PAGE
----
The Chris Corrigan-chaired Kooba Ag has put a $70 million slab of Australian farmland on the market.
Kooba Ag is majority owned by Mr Corrigan and David Fitzsimons and counts Canadian superannuation fund PSP Investments as a minority investor.
Its 19,896-hectare aggregation fronting 15 kilometres of the Murrumbidgee River near Hay, NSW, will be sold by expression of interest, with the first stage closing on April 14.
LAWD senior director Danny Thomas said Kooba Ag was looking to redirect its capital.
"There's some nut development potential, for say pistachios, there, but that's non-core for them," he said.
"They want to roll that money out of those assets and put more almonds in on the assets around Darlington Point."
The Kooba Aggregation is largely farming a combination of cotton and cattle with plenty of water across three holdings plus one lifestyle-sized property, all within a 13-kilometre radius of each other.
There's the 5896ha Pevensey, 6223ha Glenmea, 7760ha South Farm and 17ha Yang Yang.
LAWD is offering the aggregation as a whole or any combination of the properties.
More than a third of the land, at 7173ha, is laser-levelled row crop, there's 1561ha of irrigation support, 173ha under lateral sprays and 108ha under flood irrigation.
Another 586ha is approved for development plus there's 2270ha of formerly farmed and partially-irrigated land suitable for redevelopment.
Hay has an annual average rainfall of 340 millimetres and Kooba has surface and groundwater entitlements.
There's 22,922 megalitres of on-farm water storage, 17,000ML of Murrumbidgee River - Supplementary Entitlement and access to Lower Murrumbidgee Aquifer (Zone 3) groundwater.
LAWD is marketing Kooba as suitable for a wide range of row crops or permanent plantings and points out that the aggregation is close to four cotton gins, four nut processing facilities and four feedlots.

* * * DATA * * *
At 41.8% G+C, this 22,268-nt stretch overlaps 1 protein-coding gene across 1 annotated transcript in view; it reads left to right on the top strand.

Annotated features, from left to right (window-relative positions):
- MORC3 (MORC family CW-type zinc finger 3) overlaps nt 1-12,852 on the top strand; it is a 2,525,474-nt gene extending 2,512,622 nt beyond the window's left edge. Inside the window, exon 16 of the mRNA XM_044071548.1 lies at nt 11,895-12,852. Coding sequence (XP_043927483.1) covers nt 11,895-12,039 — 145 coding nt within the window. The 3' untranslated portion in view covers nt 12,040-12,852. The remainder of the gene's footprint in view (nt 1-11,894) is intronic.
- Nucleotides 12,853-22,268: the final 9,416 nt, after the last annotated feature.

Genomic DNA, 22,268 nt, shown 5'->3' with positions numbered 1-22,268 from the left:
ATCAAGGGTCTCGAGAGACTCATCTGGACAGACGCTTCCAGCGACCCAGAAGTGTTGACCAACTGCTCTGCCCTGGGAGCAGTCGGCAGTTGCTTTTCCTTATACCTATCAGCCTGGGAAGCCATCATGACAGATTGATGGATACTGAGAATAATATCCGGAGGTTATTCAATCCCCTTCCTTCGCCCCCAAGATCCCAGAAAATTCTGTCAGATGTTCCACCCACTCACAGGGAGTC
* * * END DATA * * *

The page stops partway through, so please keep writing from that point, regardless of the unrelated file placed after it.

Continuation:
Pevensey is an irrigated cropping enterprise, mostly planted to cotton yielding a five-year average 11.61 bales a hectare in an annual rotation with winter cereals. It's also grown maize, sorghum, rice and cereals.
But almost two-thirds of Pevesney is dryland and LAWD said both sheep and cattle had grazed it in the past.
Its relatively level fields comprise a mixture of heavy black and brown soils.
There are several sheds, cattle yards and silos, while accommodation includes a five-bedroom weatherboard homestead on the banks of the Murrumbidgee River, two-bedroom and three-bedroom cottages, plus four new self-contained Jayco workers cottages.
Glenmea and South Farm, like Pevesney, has a mix of irrigation and dryland country growing cotton and cereals in combination with cattle grazing.
Yang Yang, on the other hand, is a 17ha rural lifestyle property with two dwellings set on the banks of the Murrumbidgee.
Kooba's ownership by PSP has been relatively brief but LAWD senior director Danny Thomas said it had been under the same management for about a decade.
Tandou had bought the properties in 2013 and 2014, then been bought out by walnut business Webster Limited in 2015, which was then partially taken over by PSP in 2020.
Contact LAWD agents Danny Thomas on 0439 349 977 or Elizabeth Doyle on 0400 102 439.
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